I have a old Nokia phone with limited Internet connectivity. No built-in camera, no mailbox, no games or apps or special ring tones, no built-in MP3 player. Just a phone and the ability to check my e-mail online. It doesn’t flip, close, slide, twist. It isn’t sleek or pretty or exciting. But it’s functional. I don’t give anyone the phone number because I rarely ever have it on. I didn’t have one for years and I didn’t miss it. I only got one again because I couldn’t access my personal e-mail from my workplace at the time.
Most of my friends have either smart phones (iPhones mostly) or standalone PDAs (iPAQs, Blackberries, Palms, etc.). Their lives are stored on those devices, and they are lost without them. Even my dad has a PDA, though he’s a bit odd in that he’s not permanently attached to it. The nerd in me really wants an iPhone or a BlackBerry. But the cheapskate in me can’t justify spending that kind of money on a phone/PDA or on the service plan to use it, the commitmentphobe in me balks at the kind of 3-year plans that would make the devices affordable, and the hermit in me doesn’t want to be that accessible to anyone. On a practical level, I’d have to wear my reading glasses to use one (I’ve learned that much from using this netbook), which makes it less desireable or easy to use on the fly.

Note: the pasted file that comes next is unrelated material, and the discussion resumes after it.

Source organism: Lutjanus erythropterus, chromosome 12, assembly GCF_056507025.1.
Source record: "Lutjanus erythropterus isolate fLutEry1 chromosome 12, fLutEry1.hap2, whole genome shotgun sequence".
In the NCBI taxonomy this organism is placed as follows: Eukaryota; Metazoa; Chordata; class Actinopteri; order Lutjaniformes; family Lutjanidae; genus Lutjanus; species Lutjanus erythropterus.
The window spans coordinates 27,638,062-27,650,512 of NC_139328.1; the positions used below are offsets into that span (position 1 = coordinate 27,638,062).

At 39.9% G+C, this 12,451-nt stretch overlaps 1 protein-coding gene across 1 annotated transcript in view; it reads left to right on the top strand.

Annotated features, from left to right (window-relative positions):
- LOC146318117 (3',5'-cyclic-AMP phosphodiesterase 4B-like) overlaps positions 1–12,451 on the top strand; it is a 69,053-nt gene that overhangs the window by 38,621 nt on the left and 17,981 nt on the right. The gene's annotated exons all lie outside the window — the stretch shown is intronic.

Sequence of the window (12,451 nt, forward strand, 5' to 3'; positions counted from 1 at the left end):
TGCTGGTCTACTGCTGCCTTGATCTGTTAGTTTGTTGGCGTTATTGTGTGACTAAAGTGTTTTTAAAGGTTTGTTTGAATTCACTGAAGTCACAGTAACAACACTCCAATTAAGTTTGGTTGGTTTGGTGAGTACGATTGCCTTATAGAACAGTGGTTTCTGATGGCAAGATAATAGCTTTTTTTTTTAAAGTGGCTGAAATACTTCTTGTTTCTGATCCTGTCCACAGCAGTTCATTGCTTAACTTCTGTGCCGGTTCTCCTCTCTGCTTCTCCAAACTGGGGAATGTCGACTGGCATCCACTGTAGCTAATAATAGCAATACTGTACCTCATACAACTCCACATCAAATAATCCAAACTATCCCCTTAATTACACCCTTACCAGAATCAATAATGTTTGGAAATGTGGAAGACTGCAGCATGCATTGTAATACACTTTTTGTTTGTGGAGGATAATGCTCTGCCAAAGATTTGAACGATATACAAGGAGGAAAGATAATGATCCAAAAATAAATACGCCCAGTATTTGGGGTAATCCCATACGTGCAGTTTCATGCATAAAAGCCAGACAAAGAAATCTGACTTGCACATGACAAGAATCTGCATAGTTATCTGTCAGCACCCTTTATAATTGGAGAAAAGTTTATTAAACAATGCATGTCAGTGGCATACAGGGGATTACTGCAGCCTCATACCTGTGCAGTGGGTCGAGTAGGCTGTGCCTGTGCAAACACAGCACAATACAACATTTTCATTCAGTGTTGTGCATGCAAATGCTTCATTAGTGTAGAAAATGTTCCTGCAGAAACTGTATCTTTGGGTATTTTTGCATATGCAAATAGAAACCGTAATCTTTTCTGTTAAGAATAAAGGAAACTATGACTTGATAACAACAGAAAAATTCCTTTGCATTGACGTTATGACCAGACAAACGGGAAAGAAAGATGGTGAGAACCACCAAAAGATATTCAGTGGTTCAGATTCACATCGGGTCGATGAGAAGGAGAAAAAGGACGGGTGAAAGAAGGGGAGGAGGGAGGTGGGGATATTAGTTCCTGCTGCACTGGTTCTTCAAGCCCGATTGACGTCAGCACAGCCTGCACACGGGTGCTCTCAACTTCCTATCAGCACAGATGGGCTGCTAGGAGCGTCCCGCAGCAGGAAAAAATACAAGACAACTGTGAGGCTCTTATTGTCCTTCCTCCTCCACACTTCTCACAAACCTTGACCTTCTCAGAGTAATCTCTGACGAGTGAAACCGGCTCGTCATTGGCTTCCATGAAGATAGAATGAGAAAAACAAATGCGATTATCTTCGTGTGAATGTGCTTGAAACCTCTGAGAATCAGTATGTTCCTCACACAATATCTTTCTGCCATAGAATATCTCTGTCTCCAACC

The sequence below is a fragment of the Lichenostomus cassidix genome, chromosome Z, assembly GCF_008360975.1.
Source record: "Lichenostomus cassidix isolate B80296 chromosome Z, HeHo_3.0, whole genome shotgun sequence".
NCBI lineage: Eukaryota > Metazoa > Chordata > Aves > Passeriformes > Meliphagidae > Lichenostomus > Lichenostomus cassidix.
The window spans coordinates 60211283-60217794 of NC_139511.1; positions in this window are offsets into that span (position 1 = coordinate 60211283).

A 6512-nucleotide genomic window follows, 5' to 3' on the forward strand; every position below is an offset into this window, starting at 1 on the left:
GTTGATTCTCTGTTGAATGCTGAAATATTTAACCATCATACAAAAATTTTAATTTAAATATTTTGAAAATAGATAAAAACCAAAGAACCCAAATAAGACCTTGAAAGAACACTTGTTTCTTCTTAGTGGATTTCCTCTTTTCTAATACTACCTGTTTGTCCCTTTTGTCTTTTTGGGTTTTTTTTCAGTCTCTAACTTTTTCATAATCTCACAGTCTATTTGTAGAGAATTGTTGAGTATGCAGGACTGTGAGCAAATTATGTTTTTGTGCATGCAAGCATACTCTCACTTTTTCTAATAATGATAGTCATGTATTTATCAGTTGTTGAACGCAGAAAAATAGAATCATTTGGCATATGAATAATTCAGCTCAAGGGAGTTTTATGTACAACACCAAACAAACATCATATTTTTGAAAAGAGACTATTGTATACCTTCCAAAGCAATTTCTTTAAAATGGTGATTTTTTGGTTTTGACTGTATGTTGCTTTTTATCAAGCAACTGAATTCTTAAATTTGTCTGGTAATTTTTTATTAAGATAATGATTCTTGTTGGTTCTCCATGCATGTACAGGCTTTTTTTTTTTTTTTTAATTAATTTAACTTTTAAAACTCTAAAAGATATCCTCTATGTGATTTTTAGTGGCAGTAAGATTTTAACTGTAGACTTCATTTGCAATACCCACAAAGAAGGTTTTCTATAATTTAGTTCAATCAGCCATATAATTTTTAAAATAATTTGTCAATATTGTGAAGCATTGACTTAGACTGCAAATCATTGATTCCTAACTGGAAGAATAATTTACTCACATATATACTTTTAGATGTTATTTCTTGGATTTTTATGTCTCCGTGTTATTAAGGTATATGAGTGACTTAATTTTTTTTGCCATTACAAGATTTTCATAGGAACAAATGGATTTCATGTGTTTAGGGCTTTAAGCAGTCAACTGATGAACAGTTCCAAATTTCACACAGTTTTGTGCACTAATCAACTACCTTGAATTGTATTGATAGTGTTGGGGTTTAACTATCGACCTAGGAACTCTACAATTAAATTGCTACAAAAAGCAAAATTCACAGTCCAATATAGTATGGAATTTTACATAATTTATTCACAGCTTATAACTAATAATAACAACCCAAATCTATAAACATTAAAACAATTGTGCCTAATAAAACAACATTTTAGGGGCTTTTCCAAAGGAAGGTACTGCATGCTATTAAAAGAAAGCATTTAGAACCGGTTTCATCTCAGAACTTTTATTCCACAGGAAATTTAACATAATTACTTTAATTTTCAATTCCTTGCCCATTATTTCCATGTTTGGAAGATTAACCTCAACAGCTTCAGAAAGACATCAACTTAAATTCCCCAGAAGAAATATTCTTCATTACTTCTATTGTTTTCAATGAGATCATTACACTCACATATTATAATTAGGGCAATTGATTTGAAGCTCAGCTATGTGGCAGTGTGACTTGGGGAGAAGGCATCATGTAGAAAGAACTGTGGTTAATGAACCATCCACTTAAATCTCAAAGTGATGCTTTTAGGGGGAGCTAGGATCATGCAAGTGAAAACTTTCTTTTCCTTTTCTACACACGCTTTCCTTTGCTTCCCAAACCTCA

A boss I had several years ago was very excited about getting his first PDA. He stored everything on it — personal stuff, work-related details. When it died, he couldn’t function. He couldn’t remember deadlines or where we were in our publishing process; couldn’t remember what he’d told anyone. He’d had no backup, no alternative, no physical memory. It was sad. No, actually, it was pathetic. It’s a good thing that his subordinates were on top of things or we would have missed our deadlines because he couldn’t remember what needed to be done. (Thankfully, he was eventually fired for incompetence but it took years and years for that to come about.) His (frighteningly enough) is the image that comes to my mind whenever the urge to get a PDA comes over me. Like a cautionary tale.